Though many fossil specimens have been found in North America, there are many points scattered across the globe, including South America, South Africa, and Europe.
This could mean that even though I consider the Age of Reptiles mural to be a portrait North American pre-history, perhaps the story it tells is representative of many areas on earth.3
On the other extreme, the North American fossils depicted in the Age of Reptiles have nearly all been found in the midwest region4; eastern US and the west coast are barely represented. If the Age of Reptiles mural isn’t a universal depiction of prehistoric life, maybe it’s just a depiction of ancient life in the ancient midwest…5
So… where does the mural take place?
Just as Zallinger took liberties with the timeline feature of the Age of Reptiles mural, he took a few liberties with geography as well. A wading brontosaurus probably never witnessed an archaeopteryx mating ritual, but that doesn’t mean great North American sauropods never coexisted with early winged dinosaurs. The scenes depicted in the mural are generic enough that they reflect the science of the 1940s, even if the exact animals are a bit off.
This is the fifth in a series of posts about the Age of Reptiles. See more here.
Script and data can be found on GitHub.
These posts are a work in progress and will be edited over time.
The Cretaceous-ending event is depicted as erupting volcanoes in the mural. In addition to the asteroid impact in Mexico, scientist do think massive eruptions played a role in the extinction of the dinosaurs, but those volcanoes were in India, not North America. Zallinger didn’t know this, though.↩
There’s one, really big, problem with comparing this mural with modern geographical areas: plate tectonics. The continents 330 million years ago during the Carboniferous period looked nothing like the those during Triassic Period 100 million years later. The locations of the continents at the end of the Cretaceous period are similar to the modern earth, except for the high ocean level and that sea splitting North America. (More on that in the future.)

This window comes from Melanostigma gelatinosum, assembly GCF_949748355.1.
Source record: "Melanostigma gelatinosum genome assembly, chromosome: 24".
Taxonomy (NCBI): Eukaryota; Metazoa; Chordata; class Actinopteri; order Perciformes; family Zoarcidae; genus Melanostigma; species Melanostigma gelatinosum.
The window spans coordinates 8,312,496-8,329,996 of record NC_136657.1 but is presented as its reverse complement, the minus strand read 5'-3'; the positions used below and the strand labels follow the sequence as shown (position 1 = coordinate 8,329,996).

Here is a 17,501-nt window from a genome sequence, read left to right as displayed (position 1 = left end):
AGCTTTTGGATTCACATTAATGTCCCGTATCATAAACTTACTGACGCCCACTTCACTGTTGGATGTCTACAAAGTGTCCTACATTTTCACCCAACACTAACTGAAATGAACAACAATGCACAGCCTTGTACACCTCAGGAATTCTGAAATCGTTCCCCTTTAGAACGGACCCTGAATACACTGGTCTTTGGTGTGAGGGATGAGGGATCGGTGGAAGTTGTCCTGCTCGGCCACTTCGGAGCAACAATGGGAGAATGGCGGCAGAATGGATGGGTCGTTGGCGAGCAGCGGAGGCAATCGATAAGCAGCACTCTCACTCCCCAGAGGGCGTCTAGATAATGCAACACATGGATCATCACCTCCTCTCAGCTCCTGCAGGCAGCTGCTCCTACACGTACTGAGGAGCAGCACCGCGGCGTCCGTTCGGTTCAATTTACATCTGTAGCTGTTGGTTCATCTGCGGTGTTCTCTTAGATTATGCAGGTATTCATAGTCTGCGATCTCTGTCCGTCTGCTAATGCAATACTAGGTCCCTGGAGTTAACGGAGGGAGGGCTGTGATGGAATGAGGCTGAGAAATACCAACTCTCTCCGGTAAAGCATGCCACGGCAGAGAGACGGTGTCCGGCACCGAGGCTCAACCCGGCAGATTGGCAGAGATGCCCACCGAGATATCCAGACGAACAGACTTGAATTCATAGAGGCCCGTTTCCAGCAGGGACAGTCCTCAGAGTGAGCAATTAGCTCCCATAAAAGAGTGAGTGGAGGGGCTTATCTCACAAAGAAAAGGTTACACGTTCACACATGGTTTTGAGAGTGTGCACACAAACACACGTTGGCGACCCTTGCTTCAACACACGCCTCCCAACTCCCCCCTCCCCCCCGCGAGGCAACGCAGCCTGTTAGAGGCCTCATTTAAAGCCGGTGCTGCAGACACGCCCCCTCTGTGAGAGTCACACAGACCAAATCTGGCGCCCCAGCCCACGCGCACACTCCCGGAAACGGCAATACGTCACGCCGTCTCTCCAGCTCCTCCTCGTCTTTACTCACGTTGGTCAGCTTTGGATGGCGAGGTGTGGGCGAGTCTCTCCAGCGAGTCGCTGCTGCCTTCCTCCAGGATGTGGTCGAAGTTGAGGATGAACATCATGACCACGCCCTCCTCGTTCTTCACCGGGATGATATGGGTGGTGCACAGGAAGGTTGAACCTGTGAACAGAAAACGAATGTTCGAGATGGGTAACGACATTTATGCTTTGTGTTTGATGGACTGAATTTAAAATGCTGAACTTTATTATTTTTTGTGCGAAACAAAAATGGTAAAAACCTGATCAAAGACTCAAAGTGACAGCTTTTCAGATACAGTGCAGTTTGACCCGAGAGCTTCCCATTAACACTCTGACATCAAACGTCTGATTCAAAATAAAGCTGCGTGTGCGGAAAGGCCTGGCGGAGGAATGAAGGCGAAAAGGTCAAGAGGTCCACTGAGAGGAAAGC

This makes it more likely that animals from earlier periods, especially before the final break-up of Pangea, could easily migrate between the continents as we know them today. It also means that Carboniferous North America was essentially the same as Carboniferous Siberia and Africa.
For now, I ignore this problem. Plate tectonics was not a mainstream idea until the lat 1950’s and 60’s, so when he painted the mural, Zallinger likely ignored it, too.↩
Asia is not well-represented in this map. Though some of the best recent dinosaur discoveries have been made in China, many of those are new genera and not represented in the Age of Reptiles mural. Antarctica and Australia too!↩
Thanks to the perfect storm of geological events exposing hundred-million year old rock layers. Turns out that mountains are great for this.↩
Counterpoint …If that’s the case, why did Zallinger exclude from the mural the Western Interior Seaway - literally the defining feature of the US midwest during Cretaceous Period?↩